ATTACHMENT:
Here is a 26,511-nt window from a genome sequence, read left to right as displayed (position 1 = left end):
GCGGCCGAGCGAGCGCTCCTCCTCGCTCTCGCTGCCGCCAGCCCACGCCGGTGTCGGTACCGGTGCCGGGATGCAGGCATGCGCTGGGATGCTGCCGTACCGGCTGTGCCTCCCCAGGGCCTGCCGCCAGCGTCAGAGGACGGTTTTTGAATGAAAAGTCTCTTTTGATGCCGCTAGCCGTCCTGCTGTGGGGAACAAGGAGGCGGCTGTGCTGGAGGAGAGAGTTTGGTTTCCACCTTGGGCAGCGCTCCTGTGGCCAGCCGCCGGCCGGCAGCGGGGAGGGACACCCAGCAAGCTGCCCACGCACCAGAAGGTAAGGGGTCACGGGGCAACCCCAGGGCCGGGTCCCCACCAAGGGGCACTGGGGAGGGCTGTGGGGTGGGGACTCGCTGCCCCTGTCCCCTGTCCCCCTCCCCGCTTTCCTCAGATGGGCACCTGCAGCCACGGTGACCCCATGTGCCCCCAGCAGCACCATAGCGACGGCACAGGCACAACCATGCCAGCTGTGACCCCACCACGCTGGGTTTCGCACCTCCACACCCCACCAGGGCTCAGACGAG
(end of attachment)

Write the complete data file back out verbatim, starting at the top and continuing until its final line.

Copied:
Here is a 26,511-nt window from a genome sequence, read left to right as displayed (position 1 = left end):
GCGGCCGAGCGAGCGCTCCTCCTCGCTCTCGCTGCCGCCAGCCCACGCCGGTGTCGGTACCGGTGCCGGGATGCAGGCATGCGCTGGGATGCTGCCGTACCGGCTGTGCCTCCCCAGGGCCTGCCGCCAGCGTCAGAGGACGGTTTTTGAATGAAAAGTCTCTTTTGATGCCGCTAGCCGTCCTGCTGTGGGGAACAAGGAGGCGGCTGTGCTGGAGGAGAGAGTTTGGTTTCCACCTTGGGCAGCGCTCCTGTGGCCAGCCGCCGGCCGGCAGCGGGGAGGGACACCCAGCAAGCTGCCCACGCACCAGAAGGTAAGGGGTCACGGGGCAACCCCAGGGCCGGGTCCCCACCAAGGGGCACTGGGGAGGGCTGTGGGGTGGGGACTCGCTGCCCCTGTCCCCTGTCCCCCTCCCCGCTTTCCTCAGATGGGCACCTGCAGCCACGGTGACCCCATGTGCCCCCAGCAGCACCATAGCGACGGCACAGGCACAACCATGCCAGCTGTGACCCCACCACGCTGGGTTTCGCACCTCCACACCCCACCAGGGCTCAGACGAG